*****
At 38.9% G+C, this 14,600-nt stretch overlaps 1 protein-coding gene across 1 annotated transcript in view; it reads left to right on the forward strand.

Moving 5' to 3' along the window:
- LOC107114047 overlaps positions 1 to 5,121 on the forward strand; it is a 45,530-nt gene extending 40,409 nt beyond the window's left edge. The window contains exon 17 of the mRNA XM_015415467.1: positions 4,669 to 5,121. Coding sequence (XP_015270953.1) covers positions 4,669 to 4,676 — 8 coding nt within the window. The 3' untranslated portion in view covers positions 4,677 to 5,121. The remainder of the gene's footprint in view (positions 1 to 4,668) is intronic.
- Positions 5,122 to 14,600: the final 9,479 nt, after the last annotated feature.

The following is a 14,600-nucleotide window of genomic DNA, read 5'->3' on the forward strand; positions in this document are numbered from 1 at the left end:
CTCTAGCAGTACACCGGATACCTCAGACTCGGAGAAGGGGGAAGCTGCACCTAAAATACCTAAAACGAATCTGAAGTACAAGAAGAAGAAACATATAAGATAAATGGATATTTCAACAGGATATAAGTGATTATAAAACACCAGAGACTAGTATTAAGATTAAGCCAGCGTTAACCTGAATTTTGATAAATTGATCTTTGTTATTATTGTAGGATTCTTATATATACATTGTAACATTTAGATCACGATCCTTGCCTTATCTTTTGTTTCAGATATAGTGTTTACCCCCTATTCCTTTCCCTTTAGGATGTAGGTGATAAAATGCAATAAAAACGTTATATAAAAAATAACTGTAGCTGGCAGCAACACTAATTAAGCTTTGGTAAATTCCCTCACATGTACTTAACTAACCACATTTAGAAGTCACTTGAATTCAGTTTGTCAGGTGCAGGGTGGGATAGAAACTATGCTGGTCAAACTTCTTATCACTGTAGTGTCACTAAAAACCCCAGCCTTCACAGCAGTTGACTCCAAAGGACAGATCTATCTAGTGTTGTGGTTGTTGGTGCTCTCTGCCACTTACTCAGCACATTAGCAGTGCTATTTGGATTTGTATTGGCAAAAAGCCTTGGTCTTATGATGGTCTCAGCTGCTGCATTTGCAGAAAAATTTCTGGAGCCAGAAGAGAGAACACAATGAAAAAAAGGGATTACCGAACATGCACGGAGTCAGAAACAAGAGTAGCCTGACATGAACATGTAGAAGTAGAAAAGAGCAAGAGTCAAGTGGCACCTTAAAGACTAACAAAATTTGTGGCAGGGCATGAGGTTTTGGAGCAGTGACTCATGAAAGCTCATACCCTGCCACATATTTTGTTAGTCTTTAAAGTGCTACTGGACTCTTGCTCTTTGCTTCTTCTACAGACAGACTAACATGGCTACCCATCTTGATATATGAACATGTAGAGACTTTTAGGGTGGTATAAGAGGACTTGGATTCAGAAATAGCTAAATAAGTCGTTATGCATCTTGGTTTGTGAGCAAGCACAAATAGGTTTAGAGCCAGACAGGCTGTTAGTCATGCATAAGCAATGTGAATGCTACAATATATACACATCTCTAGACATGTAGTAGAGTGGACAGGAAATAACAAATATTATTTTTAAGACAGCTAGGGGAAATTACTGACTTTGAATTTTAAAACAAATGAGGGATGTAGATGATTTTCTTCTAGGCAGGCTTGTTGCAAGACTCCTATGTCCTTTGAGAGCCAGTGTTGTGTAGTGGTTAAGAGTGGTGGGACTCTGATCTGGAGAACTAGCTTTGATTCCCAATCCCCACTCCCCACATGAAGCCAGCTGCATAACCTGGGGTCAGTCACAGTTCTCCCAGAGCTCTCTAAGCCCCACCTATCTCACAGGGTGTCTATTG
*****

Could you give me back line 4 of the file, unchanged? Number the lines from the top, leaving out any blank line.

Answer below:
- Positions 5,122 to 14,600: the final 9,479 nt, after the last annotated feature.